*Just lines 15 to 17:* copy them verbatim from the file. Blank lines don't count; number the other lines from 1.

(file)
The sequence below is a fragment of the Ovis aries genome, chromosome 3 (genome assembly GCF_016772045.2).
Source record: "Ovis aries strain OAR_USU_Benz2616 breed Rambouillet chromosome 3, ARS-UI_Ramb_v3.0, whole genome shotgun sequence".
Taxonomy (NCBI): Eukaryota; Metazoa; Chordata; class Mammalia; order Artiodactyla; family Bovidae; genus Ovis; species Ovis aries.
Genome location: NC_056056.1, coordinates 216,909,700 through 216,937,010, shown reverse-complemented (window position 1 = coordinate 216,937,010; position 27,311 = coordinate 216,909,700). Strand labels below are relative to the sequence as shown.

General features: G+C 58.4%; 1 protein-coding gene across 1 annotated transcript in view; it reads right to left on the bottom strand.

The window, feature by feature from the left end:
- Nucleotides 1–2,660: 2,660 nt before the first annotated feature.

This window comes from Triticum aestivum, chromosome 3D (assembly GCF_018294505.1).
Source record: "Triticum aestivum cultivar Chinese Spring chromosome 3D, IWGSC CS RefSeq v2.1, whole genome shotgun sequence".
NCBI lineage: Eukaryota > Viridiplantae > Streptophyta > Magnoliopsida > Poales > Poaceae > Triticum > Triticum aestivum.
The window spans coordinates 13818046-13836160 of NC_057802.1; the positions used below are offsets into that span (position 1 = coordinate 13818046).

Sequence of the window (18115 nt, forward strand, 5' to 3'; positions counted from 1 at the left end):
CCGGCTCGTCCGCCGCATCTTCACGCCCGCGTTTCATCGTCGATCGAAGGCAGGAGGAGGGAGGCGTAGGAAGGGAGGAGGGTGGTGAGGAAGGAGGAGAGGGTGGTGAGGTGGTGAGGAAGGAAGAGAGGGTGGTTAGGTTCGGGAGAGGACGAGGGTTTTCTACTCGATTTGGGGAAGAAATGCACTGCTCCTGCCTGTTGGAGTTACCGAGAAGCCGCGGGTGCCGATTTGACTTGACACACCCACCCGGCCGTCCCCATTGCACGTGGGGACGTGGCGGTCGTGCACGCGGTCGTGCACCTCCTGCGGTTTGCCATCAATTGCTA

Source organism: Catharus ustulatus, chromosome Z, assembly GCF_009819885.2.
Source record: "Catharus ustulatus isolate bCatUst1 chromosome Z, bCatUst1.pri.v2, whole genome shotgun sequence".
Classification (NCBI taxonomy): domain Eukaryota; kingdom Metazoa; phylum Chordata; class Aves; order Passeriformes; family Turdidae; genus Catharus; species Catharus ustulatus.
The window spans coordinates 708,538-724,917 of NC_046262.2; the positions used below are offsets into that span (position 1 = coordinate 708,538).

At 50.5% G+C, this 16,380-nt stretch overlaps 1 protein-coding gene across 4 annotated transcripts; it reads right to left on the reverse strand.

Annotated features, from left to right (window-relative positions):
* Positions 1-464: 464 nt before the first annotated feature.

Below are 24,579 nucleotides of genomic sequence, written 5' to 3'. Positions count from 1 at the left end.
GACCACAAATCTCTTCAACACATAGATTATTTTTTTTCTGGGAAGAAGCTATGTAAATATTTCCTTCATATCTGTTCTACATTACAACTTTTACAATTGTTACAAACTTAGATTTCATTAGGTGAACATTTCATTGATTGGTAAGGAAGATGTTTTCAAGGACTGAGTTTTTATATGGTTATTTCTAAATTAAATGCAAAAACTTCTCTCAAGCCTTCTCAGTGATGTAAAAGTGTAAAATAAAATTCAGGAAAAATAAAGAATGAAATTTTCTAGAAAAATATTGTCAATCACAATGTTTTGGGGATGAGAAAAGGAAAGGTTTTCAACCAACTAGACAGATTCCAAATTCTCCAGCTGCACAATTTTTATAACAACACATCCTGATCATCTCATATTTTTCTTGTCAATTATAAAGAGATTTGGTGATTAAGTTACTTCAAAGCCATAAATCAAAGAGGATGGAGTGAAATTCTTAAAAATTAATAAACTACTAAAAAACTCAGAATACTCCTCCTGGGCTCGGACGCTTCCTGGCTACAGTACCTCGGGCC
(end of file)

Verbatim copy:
Source record: "Catharus ustulatus isolate bCatUst1 chromosome Z, bCatUst1.pri.v2, whole genome shotgun sequence".
Classification (NCBI taxonomy): domain Eukaryota; kingdom Metazoa; phylum Chordata; class Aves; order Passeriformes; family Turdidae; genus Catharus; species Catharus ustulatus.
The window spans coordinates 708,538-724,917 of NC_046262.2; the positions used below are offsets into that span (position 1 = coordinate 708,538).